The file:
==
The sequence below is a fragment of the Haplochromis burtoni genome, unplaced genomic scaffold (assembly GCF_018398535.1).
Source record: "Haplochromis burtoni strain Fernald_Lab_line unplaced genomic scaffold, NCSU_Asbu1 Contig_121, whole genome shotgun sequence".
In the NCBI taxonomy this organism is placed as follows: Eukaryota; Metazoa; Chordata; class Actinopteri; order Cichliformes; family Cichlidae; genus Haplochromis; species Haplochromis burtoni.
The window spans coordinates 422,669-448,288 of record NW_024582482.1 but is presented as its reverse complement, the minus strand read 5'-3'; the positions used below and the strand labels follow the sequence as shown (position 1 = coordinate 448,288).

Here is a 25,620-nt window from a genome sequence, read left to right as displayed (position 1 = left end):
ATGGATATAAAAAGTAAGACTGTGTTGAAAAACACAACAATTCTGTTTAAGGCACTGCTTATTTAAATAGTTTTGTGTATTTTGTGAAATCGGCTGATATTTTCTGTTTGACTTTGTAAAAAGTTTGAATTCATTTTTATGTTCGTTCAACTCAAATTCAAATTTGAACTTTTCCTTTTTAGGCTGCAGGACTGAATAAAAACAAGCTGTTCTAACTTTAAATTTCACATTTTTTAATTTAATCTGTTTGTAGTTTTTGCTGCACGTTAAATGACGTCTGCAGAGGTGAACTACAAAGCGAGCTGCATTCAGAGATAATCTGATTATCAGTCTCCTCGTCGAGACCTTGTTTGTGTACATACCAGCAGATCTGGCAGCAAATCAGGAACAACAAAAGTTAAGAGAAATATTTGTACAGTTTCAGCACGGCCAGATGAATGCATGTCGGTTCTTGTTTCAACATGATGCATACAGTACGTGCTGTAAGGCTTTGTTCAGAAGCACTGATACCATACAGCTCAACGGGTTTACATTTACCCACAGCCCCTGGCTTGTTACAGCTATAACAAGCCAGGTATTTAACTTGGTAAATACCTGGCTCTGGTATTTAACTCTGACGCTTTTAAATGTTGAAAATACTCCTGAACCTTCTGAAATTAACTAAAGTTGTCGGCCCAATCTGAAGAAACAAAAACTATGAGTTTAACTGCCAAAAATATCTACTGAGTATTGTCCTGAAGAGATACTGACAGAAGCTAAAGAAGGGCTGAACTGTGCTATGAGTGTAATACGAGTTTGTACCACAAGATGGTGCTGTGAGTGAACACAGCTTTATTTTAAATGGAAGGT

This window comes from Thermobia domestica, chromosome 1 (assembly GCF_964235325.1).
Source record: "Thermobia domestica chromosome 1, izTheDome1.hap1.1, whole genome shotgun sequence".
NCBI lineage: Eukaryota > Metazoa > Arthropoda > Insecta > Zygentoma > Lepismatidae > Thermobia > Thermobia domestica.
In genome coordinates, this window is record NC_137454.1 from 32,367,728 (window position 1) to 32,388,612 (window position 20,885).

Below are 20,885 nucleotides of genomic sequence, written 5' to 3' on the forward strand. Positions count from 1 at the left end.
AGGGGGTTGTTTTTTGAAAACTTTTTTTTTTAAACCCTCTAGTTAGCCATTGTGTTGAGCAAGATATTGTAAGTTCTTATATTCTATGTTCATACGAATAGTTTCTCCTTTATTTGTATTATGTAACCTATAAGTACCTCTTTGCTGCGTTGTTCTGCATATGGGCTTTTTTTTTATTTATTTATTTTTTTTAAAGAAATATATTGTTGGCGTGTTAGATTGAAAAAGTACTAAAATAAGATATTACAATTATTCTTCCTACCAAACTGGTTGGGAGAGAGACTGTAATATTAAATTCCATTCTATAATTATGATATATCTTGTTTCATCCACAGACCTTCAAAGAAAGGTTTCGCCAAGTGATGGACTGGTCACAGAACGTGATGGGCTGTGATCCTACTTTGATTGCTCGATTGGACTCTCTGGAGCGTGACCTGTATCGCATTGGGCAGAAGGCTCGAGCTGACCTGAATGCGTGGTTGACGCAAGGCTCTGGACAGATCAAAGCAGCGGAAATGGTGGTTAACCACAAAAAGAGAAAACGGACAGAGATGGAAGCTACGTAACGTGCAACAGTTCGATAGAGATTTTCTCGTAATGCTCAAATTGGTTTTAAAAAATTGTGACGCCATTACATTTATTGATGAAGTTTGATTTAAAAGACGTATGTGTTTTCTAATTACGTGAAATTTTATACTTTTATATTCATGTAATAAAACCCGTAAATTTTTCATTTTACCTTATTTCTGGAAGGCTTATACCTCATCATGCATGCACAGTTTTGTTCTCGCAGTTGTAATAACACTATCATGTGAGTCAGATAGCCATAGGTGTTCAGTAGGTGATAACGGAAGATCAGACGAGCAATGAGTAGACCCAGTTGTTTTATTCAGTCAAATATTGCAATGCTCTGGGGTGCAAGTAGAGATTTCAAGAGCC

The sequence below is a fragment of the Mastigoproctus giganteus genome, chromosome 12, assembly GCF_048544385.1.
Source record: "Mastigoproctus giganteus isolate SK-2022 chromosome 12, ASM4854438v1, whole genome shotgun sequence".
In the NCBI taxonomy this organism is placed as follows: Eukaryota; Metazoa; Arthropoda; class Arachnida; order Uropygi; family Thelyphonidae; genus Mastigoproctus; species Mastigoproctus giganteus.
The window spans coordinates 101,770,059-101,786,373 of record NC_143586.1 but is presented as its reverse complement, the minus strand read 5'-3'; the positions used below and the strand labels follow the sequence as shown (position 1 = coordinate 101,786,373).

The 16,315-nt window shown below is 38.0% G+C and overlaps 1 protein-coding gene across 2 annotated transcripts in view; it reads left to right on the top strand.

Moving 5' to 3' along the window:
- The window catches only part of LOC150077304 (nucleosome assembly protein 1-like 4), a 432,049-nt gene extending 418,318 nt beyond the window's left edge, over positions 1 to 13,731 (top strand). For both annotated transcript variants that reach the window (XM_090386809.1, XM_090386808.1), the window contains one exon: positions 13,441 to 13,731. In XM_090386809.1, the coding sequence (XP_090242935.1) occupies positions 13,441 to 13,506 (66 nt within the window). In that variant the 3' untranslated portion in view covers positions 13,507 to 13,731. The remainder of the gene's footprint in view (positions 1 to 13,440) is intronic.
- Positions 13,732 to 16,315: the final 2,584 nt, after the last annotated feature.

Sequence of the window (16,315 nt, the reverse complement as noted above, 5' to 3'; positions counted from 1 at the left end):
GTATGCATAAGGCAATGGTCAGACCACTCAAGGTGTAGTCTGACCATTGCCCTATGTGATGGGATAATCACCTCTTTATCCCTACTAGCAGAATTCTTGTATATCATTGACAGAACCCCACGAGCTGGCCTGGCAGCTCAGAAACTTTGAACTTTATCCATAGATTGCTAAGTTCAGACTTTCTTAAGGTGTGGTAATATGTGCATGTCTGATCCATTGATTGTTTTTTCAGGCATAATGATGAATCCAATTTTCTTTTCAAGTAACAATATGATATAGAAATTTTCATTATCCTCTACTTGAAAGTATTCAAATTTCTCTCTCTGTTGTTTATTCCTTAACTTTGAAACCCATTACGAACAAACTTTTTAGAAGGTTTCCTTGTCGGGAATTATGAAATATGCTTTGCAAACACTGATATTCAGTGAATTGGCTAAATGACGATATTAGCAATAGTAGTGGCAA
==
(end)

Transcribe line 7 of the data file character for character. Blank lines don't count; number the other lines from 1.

This window comes from Thermobia domestica, chromosome 1 (assembly GCF_964235325.1).